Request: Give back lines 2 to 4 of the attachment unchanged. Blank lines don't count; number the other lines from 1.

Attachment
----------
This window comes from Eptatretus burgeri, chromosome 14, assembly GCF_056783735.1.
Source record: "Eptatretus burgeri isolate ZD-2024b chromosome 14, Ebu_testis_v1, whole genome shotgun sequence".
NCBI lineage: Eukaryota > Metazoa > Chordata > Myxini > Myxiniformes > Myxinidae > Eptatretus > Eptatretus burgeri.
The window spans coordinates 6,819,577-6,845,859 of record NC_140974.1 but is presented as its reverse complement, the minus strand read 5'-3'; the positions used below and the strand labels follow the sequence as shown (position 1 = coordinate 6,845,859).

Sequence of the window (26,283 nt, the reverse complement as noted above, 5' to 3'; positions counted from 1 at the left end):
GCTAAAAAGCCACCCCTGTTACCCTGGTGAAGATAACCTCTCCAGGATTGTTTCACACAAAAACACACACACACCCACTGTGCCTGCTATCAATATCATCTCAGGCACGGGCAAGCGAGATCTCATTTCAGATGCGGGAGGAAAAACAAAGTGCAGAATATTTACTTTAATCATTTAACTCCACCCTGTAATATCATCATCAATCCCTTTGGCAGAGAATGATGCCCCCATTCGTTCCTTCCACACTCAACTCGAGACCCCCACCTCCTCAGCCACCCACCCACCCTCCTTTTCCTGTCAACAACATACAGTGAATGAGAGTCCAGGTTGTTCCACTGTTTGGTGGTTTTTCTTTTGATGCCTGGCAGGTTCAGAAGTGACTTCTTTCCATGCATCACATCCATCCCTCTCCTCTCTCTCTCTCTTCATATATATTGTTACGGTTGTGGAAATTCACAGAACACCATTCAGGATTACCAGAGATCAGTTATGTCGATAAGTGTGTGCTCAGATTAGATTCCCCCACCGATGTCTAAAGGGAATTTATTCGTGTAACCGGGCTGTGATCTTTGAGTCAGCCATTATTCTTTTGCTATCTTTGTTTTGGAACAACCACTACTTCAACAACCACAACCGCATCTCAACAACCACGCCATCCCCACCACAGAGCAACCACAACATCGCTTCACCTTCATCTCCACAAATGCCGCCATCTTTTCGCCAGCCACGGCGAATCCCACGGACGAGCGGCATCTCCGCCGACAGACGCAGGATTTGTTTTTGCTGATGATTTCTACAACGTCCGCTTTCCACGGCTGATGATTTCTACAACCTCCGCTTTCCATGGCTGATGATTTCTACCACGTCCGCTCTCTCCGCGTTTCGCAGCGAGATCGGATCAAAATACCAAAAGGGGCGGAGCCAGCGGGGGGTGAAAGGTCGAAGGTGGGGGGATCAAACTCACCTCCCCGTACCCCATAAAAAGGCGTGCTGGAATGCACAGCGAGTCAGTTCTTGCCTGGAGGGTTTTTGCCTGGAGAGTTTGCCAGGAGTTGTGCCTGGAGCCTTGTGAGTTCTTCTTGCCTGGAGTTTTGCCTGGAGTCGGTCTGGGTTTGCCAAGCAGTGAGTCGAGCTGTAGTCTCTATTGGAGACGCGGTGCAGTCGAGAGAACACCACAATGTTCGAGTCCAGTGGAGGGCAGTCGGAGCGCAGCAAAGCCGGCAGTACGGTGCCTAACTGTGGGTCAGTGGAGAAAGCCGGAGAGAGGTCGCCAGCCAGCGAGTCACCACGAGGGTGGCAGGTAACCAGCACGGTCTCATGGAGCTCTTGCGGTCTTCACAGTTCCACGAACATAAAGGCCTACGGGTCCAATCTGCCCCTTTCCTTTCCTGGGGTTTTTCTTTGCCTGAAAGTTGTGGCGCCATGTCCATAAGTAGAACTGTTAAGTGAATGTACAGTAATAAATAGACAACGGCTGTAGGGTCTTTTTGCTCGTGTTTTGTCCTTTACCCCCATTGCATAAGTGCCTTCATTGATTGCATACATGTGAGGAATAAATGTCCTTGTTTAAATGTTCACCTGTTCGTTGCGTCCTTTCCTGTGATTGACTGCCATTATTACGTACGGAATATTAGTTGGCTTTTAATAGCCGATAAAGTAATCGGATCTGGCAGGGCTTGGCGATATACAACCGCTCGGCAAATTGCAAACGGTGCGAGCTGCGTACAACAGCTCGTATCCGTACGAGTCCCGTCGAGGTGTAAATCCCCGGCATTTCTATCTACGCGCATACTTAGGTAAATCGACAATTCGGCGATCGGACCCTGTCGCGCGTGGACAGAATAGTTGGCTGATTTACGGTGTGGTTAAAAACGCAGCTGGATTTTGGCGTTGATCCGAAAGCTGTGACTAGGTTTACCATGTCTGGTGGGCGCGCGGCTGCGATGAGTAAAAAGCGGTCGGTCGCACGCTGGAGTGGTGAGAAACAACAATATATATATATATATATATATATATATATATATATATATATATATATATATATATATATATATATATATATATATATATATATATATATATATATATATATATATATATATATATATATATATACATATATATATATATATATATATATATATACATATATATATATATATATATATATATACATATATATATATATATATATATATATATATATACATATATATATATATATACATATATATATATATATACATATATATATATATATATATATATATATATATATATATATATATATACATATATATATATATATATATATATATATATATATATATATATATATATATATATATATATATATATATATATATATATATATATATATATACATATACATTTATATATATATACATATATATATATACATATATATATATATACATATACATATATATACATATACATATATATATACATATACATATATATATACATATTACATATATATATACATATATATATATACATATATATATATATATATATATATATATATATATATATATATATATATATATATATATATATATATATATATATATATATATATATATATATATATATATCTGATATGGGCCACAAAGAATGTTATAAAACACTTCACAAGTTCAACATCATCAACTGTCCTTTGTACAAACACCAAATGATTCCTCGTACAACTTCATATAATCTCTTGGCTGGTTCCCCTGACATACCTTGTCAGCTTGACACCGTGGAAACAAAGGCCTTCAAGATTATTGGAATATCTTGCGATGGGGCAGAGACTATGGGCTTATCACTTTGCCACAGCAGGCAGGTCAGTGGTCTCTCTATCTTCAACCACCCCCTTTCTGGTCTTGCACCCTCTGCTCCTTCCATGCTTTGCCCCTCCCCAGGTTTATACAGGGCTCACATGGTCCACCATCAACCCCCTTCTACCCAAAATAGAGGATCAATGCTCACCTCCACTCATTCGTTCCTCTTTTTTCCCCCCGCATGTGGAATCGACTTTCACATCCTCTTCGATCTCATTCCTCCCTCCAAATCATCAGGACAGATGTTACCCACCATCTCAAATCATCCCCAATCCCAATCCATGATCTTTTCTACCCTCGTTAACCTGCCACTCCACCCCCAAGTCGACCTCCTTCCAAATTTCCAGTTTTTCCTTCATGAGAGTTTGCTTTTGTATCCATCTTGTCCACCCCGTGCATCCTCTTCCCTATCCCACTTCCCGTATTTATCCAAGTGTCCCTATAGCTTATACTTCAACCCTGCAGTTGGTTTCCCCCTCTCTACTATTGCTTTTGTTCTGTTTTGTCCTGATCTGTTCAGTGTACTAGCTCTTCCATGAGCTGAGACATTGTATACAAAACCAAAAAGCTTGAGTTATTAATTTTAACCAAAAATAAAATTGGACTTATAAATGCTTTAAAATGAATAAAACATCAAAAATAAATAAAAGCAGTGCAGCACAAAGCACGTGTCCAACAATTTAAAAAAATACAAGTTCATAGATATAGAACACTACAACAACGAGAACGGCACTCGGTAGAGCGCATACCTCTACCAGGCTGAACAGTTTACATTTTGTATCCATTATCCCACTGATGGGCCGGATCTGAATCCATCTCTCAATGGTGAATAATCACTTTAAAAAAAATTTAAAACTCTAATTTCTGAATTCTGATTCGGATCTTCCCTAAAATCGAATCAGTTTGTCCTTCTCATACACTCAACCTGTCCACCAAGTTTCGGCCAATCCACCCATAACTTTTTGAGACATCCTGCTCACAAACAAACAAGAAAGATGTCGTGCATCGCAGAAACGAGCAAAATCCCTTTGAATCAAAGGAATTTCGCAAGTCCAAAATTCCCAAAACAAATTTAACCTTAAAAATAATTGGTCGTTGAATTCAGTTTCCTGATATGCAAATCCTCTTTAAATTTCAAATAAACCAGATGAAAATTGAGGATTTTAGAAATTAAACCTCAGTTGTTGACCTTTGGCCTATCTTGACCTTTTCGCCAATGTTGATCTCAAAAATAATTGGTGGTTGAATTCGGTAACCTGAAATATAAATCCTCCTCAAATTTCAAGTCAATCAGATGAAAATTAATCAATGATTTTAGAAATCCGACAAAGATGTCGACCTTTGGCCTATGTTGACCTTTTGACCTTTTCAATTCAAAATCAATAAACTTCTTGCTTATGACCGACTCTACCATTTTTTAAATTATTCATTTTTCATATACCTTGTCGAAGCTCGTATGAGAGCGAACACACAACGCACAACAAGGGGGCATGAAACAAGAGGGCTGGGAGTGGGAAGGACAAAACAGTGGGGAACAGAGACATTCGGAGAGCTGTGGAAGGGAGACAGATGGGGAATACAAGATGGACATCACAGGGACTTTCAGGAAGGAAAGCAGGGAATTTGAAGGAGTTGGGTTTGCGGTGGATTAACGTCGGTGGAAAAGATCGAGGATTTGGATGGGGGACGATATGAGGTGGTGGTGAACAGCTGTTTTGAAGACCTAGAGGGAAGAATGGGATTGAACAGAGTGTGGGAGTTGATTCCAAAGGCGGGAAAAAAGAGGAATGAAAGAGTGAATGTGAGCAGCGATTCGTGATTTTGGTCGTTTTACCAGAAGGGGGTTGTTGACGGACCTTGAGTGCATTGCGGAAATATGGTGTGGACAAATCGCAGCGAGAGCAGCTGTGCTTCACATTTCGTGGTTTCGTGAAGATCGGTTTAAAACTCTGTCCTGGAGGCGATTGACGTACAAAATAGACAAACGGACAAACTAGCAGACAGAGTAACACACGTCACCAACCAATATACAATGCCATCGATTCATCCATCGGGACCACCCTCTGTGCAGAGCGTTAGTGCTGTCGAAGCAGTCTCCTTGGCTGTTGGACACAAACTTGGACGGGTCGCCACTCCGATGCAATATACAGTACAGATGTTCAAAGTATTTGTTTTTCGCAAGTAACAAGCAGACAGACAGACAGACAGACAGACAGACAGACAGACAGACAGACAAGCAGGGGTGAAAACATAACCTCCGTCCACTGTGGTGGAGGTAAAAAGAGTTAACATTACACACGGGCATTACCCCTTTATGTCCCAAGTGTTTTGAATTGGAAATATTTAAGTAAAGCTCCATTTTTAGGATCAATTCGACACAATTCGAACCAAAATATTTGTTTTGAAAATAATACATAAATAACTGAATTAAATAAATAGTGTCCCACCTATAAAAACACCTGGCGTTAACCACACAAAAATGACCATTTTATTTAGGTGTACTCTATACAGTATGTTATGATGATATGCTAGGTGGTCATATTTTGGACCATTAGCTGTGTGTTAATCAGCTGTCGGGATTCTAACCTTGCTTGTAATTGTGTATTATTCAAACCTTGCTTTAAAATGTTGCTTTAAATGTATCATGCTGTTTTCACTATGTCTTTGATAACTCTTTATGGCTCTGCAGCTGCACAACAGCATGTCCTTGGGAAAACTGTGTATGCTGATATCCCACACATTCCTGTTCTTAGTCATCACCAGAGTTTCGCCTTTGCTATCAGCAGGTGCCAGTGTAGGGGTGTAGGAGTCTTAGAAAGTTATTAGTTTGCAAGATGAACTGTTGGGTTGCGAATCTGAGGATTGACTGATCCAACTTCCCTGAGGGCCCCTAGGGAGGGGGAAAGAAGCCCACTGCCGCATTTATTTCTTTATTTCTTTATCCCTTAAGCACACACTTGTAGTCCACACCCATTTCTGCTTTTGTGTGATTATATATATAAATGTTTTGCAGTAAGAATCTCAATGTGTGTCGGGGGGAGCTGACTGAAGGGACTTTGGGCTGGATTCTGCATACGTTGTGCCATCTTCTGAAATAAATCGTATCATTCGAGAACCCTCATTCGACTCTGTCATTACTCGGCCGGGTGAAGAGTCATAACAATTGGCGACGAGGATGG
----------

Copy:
Source record: "Eptatretus burgeri isolate ZD-2024b chromosome 14, Ebu_testis_v1, whole genome shotgun sequence".
NCBI lineage: Eukaryota > Metazoa > Chordata > Myxini > Myxiniformes > Myxinidae > Eptatretus > Eptatretus burgeri.
The window spans coordinates 6,819,577-6,845,859 of record NC_140974.1 but is presented as its reverse complement, the minus strand read 5'-3'; the positions used below and the strand labels follow the sequence as shown (position 1 = coordinate 6,845,859).